In Bid Against Corruption, Greece to Ax TV Licenses

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A man walks past video screens displaying TV channels in Athens on Aug. 30, 2016.

Photographer: Louisa Gouliamaki/AFP via Getty Images

Athens, Greece (AP) -- Greece's left-wing government launched an auction Tuesday for four private national television licenses, reducing the number from seven after a heated public debate on corruption in the financially troubled country.

In a heavily policed government building, eight bidders are taking part in the process that would see eliminated TV stations close by the end of the year. Private Mega Television was excluded last month because of financial difficulties.

Dozens of TV station executives and advisers, most wheeling suitcases into the building, won't be allowed to leave or communicate with rivals or the outside world until the bidding process is completed.

Bids were to start at 3 million euros ($3.35 million) and increase by amounts of 500,000 euros ($560,000).

"In order to safeguard the interest of the state, the flow of information between the bidders must be cut," Nikos Pappas, a minister of state whose office supervised the auction process, said on state TV.

"What is paramount is that the rules of the bidding process are clear and that the state receives the maximum amount (of money)."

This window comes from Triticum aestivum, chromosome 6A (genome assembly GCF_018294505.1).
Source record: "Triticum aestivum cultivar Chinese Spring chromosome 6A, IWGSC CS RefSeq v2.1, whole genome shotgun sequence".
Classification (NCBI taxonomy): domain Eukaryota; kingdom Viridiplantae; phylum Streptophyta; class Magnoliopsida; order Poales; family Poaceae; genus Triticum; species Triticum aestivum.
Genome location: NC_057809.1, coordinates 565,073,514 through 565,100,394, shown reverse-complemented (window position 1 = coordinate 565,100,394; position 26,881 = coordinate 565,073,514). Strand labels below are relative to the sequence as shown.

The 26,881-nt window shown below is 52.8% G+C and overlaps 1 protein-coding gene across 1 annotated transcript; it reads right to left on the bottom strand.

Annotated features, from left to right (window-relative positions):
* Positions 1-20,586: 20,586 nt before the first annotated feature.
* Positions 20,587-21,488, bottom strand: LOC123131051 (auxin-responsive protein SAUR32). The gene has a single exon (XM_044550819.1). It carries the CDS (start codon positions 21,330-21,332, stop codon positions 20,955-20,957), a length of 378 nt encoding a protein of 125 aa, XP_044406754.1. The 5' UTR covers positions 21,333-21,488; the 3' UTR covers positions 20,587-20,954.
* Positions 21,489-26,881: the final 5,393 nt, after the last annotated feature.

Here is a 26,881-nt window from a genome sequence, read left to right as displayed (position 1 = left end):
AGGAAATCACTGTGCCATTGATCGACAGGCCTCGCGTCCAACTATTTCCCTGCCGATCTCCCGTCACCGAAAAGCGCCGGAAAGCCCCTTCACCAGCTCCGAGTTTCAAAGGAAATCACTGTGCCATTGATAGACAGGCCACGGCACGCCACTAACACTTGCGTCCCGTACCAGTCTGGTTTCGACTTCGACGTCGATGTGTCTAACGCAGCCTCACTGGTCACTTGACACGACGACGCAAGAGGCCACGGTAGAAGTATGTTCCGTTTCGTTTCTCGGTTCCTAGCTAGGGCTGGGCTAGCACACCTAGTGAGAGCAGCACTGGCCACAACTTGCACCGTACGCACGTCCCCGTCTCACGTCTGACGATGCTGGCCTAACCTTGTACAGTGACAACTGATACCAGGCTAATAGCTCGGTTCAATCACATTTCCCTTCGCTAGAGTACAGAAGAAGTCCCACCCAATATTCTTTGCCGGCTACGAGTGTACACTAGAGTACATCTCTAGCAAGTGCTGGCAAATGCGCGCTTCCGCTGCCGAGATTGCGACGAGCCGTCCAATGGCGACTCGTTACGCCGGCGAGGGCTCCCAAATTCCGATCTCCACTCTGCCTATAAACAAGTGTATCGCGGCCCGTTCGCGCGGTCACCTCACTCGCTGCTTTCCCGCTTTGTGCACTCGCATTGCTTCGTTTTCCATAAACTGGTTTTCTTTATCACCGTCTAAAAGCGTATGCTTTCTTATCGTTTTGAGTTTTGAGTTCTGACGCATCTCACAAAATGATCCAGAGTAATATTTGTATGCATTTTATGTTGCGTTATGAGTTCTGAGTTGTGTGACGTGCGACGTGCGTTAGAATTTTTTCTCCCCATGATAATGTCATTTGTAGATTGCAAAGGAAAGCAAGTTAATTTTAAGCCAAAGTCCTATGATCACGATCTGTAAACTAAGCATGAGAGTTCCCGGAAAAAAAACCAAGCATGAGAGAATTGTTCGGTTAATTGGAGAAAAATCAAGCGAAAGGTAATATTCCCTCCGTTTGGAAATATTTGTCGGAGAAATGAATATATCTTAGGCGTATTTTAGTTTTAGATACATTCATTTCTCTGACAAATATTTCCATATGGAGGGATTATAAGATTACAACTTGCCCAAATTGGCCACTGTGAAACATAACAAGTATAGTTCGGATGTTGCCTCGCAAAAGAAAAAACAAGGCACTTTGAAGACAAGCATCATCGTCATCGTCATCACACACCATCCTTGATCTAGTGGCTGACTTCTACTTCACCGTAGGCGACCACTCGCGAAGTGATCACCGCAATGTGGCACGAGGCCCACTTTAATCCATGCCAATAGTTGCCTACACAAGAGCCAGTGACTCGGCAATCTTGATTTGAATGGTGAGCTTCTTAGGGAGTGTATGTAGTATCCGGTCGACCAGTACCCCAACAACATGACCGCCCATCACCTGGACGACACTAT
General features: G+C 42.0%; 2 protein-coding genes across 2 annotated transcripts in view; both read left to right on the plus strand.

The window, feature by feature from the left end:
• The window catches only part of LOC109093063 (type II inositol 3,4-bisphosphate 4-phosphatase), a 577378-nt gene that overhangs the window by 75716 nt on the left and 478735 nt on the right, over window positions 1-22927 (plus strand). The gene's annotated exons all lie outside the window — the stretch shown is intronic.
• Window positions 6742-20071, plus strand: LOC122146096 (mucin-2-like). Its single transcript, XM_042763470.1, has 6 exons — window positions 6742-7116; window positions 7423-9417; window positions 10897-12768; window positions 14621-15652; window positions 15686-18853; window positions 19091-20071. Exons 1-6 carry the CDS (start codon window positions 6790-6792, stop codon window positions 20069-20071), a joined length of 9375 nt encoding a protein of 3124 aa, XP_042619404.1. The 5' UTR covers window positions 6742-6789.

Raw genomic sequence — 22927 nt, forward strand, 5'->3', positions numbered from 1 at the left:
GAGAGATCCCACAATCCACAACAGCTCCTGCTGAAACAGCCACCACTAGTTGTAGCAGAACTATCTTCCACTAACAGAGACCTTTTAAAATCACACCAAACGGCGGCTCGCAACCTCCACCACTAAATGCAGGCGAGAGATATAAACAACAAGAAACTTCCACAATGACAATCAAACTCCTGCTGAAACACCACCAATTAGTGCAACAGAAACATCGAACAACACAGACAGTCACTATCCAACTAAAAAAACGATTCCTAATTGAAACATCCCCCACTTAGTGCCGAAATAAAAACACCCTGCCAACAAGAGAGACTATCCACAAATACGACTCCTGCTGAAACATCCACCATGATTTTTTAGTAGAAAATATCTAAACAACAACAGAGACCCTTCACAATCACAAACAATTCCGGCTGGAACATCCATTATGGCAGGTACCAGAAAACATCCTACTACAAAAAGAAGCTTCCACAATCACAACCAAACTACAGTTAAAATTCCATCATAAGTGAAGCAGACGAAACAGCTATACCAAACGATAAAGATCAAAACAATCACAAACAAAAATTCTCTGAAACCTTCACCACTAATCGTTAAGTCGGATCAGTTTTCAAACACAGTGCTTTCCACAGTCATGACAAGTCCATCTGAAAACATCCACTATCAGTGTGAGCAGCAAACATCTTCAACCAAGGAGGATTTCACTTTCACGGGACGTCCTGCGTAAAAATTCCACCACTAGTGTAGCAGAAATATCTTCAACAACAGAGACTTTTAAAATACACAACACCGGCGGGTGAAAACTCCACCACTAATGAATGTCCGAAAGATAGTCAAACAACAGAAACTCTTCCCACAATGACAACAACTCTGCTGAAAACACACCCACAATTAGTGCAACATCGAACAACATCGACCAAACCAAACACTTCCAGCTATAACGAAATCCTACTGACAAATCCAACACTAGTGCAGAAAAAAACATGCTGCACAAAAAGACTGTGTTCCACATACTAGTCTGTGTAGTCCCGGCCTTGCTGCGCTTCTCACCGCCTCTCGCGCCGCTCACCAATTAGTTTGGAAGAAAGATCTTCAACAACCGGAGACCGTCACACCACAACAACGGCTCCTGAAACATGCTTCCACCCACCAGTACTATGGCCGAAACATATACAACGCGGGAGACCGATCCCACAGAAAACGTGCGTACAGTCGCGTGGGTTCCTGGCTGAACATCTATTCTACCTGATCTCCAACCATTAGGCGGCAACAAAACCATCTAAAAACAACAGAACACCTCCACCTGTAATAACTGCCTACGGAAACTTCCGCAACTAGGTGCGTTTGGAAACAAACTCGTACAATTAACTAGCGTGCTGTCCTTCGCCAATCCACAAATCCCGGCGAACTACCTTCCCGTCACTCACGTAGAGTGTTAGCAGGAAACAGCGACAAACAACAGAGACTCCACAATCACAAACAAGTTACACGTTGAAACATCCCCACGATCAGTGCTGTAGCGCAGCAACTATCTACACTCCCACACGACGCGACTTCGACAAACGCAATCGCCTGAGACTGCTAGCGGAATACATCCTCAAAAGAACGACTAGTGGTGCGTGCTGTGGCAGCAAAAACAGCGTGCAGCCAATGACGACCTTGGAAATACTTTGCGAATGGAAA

The government argues the process to grant 10-year licenses is long overdue. It replaces a system based on short-term renewals — starting after private channels first appeared 27 years ago — that it argues had fostered corrupt arrangements between businesses and political parties.

The opposition conservatives accuse Prime Minister Alexis Tsipras' government of market interference and attempting to exert state influence over private news media.

"The restriction of broadcast licenses ... will distort competition and does not ensure that the public will be informed objectively objective information to citizens," the center-right New Democracy party said.

"Concentrating power in the news media, restricting pluralism and the range of opinion is essentially taking aim at democracy itself."

The party said it wouldn't recognize the results of the auction, arguing that legal challenges to the bidding method are still pending and that an independent regulator had been left out of the process.

Television license rules are a highly contentious issue in Greek politics. The previous conservative-led government shut down public broadcaster ERT in 2013, and later replaced it with a scaled-down channel that it argued would operate more efficiently.

ERT was reopened by the Tsipras government last year, and laid-off workers were reinstated.

The final results of the auction are expected late Wednesday.

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